To some extent, I think I'm cursed with a good eye. Put 5 pieces of nearly identical furniture in a row and without knowing details, I will fall in love with the most expensive piece every single time. This drives me slightly insane because while I instinctively recognize quality, I rarely (never) have the budget for it. The upside is that it's forced me to be creative in my home. I look for reasonably priced knockoffs I can work with, better pieces at thrift stores, and I mix everything with enough personality that it works, hopefully (which is also an ongoing process).
This chair is a good example of my personal approach. I purchased it from Overstock as a prop for a photo shoot. I didn't have a huge budget, so I focused more on form than finish, figuring I could work a little magic if necessary. The chair in the Overstock photo seemed to fit the bill. I didn't even mind the wood color, though I would have preferred the burnt oak finish that I found at Restoration Hardware. But when it arrived, I discovered that the wood wasn't matte at all. Instead, it was finished with a glossy coating that, while protective, frankly made it feel cheap.
Admittedly, this next part was an experiment, but it worked so well for me that I thought I'd share. I decided to try aging the frame with Annie Sloan Chalk Paint and a very small, flat paintbrush (as in a 3/8-inch brush from Michaels). The reason for the small paintbrush is that I was going to be painting the frame of the chair with the upholstery intact. I thought it might take forever, but it only took me a couple of hours and a single coat. To make it even easier, I didn't even bother waxing it (it was just a prop, after all). Since then, this chair has lived in my house as an accent chair and it's been used and moved around a bit. The paint has worn very well, even without waxing, and I couldn't be happier with it.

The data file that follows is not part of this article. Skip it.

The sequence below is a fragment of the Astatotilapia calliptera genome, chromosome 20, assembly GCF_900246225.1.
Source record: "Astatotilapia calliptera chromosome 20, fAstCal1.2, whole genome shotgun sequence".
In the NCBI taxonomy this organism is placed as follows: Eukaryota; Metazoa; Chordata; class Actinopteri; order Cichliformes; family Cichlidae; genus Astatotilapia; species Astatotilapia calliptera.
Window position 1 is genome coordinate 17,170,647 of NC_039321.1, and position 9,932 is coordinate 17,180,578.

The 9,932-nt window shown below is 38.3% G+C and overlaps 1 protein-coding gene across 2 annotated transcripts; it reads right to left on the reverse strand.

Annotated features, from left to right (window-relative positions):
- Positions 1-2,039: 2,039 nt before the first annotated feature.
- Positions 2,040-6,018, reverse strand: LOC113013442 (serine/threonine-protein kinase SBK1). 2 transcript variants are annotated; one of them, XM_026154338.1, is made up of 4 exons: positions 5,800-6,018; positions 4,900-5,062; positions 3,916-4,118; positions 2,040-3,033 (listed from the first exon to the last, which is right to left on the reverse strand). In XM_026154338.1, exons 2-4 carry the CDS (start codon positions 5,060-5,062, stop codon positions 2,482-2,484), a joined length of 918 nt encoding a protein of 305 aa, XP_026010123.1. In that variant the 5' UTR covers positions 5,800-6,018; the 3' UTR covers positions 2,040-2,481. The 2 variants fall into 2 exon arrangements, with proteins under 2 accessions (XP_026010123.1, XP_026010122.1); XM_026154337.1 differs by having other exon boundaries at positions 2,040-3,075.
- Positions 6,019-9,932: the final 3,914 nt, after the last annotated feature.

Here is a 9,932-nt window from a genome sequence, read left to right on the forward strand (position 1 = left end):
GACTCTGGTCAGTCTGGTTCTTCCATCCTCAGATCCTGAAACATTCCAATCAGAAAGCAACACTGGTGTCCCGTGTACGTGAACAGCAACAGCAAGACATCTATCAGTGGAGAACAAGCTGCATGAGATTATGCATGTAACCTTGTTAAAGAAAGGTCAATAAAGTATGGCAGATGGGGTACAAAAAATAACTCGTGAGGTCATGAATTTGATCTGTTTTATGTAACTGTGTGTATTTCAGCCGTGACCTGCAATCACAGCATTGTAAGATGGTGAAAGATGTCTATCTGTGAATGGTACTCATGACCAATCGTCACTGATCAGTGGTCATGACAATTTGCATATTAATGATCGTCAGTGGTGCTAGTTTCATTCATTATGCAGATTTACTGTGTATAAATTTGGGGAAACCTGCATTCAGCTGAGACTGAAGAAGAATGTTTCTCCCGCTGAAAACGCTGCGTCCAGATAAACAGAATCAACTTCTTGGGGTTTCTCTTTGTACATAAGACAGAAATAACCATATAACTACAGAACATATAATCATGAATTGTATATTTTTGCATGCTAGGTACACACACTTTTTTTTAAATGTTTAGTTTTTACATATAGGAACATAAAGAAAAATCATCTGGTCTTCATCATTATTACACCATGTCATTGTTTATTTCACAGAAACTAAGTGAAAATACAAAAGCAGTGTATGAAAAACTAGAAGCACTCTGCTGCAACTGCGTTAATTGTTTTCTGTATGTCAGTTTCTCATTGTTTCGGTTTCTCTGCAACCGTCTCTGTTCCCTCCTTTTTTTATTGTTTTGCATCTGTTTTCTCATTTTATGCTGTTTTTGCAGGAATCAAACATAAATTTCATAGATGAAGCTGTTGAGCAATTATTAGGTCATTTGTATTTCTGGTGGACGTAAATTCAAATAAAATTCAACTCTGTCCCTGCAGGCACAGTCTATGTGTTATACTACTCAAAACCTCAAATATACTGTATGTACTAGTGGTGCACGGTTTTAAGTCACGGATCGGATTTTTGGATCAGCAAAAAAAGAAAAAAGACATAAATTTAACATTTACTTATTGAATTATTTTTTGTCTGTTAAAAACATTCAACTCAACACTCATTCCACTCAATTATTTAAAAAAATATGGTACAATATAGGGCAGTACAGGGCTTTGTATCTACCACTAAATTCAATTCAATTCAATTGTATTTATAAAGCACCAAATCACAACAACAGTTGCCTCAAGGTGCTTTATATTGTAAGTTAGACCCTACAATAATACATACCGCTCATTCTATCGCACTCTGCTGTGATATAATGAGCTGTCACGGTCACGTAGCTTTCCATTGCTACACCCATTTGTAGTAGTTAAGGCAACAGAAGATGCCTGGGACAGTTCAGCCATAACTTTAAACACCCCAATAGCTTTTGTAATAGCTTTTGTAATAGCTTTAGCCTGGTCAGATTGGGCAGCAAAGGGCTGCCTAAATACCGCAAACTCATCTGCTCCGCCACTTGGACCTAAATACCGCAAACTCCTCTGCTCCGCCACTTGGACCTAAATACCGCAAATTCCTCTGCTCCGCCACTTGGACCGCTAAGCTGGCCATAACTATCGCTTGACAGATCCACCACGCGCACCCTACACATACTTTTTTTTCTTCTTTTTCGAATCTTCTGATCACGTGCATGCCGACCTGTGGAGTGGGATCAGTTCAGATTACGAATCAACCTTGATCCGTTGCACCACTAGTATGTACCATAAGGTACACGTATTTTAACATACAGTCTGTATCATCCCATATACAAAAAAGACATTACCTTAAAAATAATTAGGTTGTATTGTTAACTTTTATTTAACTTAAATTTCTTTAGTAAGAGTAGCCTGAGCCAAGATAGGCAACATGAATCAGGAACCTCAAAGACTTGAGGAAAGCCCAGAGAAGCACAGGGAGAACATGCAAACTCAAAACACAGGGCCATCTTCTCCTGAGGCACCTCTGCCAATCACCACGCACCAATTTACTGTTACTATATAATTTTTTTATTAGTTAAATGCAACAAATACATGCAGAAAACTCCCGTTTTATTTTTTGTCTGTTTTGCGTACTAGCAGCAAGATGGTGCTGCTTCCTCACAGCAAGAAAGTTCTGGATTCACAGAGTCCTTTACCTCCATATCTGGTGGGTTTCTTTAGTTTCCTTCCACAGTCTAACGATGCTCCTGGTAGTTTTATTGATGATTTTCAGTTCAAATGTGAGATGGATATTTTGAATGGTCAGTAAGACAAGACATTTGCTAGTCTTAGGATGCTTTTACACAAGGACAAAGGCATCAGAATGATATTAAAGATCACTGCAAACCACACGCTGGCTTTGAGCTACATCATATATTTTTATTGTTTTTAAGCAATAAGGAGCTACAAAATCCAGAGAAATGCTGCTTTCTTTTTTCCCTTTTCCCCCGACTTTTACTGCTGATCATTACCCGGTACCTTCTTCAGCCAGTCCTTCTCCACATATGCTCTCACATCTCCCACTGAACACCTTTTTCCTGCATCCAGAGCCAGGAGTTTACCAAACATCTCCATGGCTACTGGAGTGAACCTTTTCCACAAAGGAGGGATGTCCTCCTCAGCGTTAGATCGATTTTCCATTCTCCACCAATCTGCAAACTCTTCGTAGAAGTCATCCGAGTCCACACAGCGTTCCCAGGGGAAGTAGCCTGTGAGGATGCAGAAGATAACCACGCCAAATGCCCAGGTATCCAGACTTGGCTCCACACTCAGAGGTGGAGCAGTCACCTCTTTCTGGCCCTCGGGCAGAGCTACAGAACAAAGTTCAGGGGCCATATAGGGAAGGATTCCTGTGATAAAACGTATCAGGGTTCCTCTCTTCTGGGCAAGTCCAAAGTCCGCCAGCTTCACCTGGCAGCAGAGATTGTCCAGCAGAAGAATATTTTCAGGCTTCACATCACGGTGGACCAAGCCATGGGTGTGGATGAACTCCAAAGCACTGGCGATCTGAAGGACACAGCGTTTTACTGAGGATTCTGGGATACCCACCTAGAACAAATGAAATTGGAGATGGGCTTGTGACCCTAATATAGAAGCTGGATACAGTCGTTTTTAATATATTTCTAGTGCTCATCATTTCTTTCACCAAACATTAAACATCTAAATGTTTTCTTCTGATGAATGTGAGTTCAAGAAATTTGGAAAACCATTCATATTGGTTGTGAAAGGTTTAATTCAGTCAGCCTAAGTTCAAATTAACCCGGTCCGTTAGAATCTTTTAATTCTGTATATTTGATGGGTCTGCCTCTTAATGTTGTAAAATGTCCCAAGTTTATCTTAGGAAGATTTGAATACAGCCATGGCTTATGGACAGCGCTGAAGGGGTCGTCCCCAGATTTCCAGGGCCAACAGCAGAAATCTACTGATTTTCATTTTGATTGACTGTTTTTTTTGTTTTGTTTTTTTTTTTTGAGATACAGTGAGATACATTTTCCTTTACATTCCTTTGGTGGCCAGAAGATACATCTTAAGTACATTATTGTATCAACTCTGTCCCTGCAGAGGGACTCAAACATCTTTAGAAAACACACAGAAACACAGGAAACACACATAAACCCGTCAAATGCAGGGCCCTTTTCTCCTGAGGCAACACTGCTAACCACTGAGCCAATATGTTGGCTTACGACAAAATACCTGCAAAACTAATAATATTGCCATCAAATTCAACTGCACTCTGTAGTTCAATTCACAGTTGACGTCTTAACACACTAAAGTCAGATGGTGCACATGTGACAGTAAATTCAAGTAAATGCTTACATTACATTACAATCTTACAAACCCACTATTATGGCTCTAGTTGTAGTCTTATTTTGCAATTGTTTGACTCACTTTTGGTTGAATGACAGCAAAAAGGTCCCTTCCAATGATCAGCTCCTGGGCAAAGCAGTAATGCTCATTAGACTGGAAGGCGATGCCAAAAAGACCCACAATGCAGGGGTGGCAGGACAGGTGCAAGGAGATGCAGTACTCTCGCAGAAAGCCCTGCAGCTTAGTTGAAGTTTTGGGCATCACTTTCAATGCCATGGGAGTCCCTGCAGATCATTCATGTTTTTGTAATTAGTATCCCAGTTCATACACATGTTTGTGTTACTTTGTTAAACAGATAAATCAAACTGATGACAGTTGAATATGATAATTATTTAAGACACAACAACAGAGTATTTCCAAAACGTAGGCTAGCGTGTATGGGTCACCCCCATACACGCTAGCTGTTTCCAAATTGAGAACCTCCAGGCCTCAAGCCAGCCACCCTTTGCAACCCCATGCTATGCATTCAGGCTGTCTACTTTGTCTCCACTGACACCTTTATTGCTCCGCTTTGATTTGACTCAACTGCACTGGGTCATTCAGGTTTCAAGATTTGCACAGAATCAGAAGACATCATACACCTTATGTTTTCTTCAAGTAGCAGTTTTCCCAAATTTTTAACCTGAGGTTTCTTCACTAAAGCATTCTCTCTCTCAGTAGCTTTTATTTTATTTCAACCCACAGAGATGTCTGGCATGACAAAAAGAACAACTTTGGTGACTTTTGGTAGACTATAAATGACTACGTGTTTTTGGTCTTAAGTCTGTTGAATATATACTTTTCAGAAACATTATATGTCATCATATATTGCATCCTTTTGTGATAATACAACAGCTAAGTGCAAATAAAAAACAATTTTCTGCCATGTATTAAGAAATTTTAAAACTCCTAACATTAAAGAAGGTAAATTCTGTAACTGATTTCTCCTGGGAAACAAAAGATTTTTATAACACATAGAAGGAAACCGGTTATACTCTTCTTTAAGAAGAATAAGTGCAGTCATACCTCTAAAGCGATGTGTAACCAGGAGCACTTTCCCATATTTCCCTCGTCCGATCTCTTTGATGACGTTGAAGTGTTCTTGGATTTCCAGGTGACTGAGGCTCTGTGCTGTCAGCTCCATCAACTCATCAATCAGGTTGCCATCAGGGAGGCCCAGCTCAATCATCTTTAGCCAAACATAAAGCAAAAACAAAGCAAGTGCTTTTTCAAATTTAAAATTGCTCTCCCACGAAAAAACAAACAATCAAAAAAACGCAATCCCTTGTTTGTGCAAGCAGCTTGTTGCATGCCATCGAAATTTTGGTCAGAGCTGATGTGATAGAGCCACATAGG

The Chair from Overstock:
The look I was after (from Restoration Hardware):
Recipe for Success:
The reason this worked had a lot to do with the original chair. The carving of the frame, the rough texture of the wood (under its glossy protective coating), and the white streaks in the finish all helped in creating the final version. Don't expect the same results from a perfectly smooth, sanded, polished chair frame! But if you have a chair that's a rough, vintage European wannabe, go for it.
Manage your expectations - You will not achieve a factory finished piece unless you're a whiz with the paintbrush and/or an artist, in which case I'm sure you have a few things to teach me. But if you're like me, average when it comes to faux finishing, you can still achieve an effect that's comfortable and worn without being perfect, and in the overall context of a room, the imperfections are even less noticeable.
Chalk Paints I used:
I probably could have gotten away with using just Graphite and French Linen, but I also included a touch of Paris Grey and Coco because I had them on hand. The trick is to put a little bit of all the colors on the paintbrush at one time, then offload some of the excess on a stack of paper towels before putting your brush to the wood. If your paint does get too concentrated in some areas, just go back over it with a dampened brush, dragging out the color until you get the translucency you're aiming for. You can also add more of another color over the first layer if you're not satisfied. In that case, offload the excess paint first (until the brush is almost dry), then brush it on with quick strokes.
The beauty of the Chalk Paint is that it dries with a matte finish and it goes on right over the existing finish, no stripping or priming necessary, making the whole process even easier. In my book, a quick upgrade to the original!
For more product info and inspiration: Annie Sloan Unfolded